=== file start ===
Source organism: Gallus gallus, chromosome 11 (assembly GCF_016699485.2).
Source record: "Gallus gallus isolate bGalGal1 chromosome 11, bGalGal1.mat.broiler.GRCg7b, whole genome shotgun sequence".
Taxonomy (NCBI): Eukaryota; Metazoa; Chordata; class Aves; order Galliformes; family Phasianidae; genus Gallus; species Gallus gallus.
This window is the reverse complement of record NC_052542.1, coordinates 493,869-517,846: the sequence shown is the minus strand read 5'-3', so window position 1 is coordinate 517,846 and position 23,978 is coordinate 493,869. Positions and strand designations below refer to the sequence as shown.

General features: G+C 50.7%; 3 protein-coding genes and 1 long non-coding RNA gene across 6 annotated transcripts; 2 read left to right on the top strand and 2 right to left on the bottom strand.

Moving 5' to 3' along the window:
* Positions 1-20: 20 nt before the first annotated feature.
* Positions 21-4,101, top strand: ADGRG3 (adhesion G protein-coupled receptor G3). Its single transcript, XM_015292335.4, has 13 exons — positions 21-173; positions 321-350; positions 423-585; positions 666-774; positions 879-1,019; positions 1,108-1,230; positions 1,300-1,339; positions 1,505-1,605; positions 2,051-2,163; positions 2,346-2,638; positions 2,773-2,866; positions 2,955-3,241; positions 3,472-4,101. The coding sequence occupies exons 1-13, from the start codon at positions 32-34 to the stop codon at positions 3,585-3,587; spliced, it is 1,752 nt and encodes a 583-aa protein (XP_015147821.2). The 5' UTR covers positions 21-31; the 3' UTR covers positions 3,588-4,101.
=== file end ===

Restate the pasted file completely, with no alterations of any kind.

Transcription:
Source organism: Gallus gallus, chromosome 11 (assembly GCF_016699485.2).
Source record: "Gallus gallus isolate bGalGal1 chromosome 11, bGalGal1.mat.broiler.GRCg7b, whole genome shotgun sequence".
Taxonomy (NCBI): Eukaryota; Metazoa; Chordata; class Aves; order Galliformes; family Phasianidae; genus Gallus; species Gallus gallus.
This window is the reverse complement of record NC_052542.1, coordinates 493,869-517,846: the sequence shown is the minus strand read 5'-3', so window position 1 is coordinate 517,846 and position 23,978 is coordinate 493,869. Positions and strand designations below refer to the sequence as shown.

General features: G+C 50.7%; 3 protein-coding genes and 1 long non-coding RNA gene across 6 annotated transcripts; 2 read left to right on the top strand and 2 right to left on the bottom strand.

Moving 5' to 3' along the window:
* Positions 1-20: 20 nt before the first annotated feature.
* Positions 21-4,101, top strand: ADGRG3 (adhesion G protein-coupled receptor G3). Its single transcript, XM_015292335.4, has 13 exons — positions 21-173; positions 321-350; positions 423-585; positions 666-774; positions 879-1,019; positions 1,108-1,230; positions 1,300-1,339; positions 1,505-1,605; positions 2,051-2,163; positions 2,346-2,638; positions 2,773-2,866; positions 2,955-3,241; positions 3,472-4,101. The coding sequence occupies exons 1-13, from the start codon at positions 32-34 to the stop codon at positions 3,585-3,587; spliced, it is 1,752 nt and encodes a 583-aa protein (XP_015147821.2). The 5' UTR covers positions 21-31; the 3' UTR covers positions 3,588-4,101.